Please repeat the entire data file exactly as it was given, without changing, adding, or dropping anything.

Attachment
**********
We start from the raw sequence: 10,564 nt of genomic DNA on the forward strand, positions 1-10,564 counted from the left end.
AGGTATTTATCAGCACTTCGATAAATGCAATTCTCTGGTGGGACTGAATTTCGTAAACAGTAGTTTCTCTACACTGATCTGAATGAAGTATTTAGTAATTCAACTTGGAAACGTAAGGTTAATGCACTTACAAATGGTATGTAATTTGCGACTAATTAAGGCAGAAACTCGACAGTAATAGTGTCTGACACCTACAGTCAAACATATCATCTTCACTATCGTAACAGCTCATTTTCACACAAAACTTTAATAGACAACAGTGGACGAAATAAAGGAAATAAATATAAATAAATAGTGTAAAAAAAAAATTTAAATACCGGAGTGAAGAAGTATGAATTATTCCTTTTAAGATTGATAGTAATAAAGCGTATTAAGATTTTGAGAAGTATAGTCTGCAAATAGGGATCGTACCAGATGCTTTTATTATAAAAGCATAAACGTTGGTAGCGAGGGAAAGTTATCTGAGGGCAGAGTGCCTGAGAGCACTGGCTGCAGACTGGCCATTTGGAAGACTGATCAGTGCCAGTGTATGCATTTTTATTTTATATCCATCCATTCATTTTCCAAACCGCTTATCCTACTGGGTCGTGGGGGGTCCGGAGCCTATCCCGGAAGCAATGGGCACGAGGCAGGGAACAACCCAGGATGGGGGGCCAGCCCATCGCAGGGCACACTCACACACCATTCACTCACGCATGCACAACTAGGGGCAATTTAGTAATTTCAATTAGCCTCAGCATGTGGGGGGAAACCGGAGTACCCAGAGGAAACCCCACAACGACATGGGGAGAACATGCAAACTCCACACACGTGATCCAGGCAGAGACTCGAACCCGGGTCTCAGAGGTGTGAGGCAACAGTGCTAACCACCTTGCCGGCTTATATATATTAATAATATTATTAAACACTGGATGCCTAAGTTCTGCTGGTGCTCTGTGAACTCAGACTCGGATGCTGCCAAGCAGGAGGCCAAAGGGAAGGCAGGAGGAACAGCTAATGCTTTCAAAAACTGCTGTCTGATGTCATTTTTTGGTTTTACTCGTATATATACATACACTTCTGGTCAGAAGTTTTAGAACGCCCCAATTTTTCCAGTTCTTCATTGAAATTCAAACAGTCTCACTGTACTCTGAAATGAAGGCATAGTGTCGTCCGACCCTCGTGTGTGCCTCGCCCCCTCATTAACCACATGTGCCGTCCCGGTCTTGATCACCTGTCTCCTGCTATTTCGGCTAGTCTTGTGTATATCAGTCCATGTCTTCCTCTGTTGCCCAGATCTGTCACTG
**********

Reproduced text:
We start from the raw sequence: 10,564 nt of genomic DNA on the forward strand, positions 1-10,564 counted from the left end.
AGGTATTTATCAGCACTTCGATAAATGCAATTCTCTGGTGGGACTGAATTTCGTAAACAGTAGTTTCTCTACACTGATCTGAATGAAGTATTTAGTAATTCAACTTGGAAACGTAAGGTTAATGCACTTACAAATGGTATGTAATTTGCGACTAATTAAGGCAGAAACTCGACAGTAATAGTGTCTGACACCTACAGTCAAACATATCATCTTCACTATCGTAACAGCTCATTTTCACACAAAACTTTAATAGACAACAGTGGACGAAATAAAGGAAATAAATATAAATAAATAGTGTAAAAAAAAAATTTAAATACCGGAGTGAAGAAGTATGAATTATTCCTTTTAAGATTGATAGTAATAAAGCGTATTAAGATTTTGAGAAGTATAGTCTGCAAATAGGGATCGTACCAGATGCTTTTATTATAAAAGCATAAACGTTGGTAGCGAGGGAAAGTTATCTGAGGGCAGAGTGCCTGAGAGCACTGGCTGCAGACTGGCCATTTGGAAGACTGATCAGTGCCAGTGTATGCATTTTTATTTTATATCCATCCATTCATTTTCCAAACCGCTTATCCTACTGGGTCGTGGGGGGTCCGGAGCCTATCCCGGAAGCAATGGGCACGAGGCAGGGAACAACCCAGGATGGGGGGCCAGCCCATCGCAGGGCACACTCACACACCATTCACTCACGCATGCACAACTAGGGGCAATTTAGTAATTTCAATTAGCCTCAGCATGTGGGGGGAAACCGGAGTACCCAGAGGAAACCCCACAACGACATGGGGAGAACATGCAAACTCCACACACGTGATCCAGGCAGAGACTCGAACCCGGGTCTCAGAGGTGTGAGGCAACAGTGCTAACCACCTTGCCGGCTTATATATATTAATAATATTATTAAACACTGGATGCCTAAGTTCTGCTGGTGCTCTGTGAACTCAGACTCGGATGCTGCCAAGCAGGAGGCCAAAGGGAAGGCAGGAGGAACAGCTAATGCTTTCAAAAACTGCTGTCTGATGTCATTTTTTGGTTTTACTCGTATATATACATACACTTCTGGTCAGAAGTTTTAGAACGCCCCAATTTTTCCAGTTCTTCATTGAAATTCAAACAGTCTCACTGTACTCTGAAATGAAGGCATAGTGTCGTCCGACCCTCGTGTGTGCCTCGCCCCCTCATTAACCACATGTGCCGTCCCGGTCTTGATCACCTGTCTCCTGCTATTTCGGCTAGTCTTGTGTATATCAGTCCATGTCTTCCTCTGTTGCCCAGATCTGTCACTG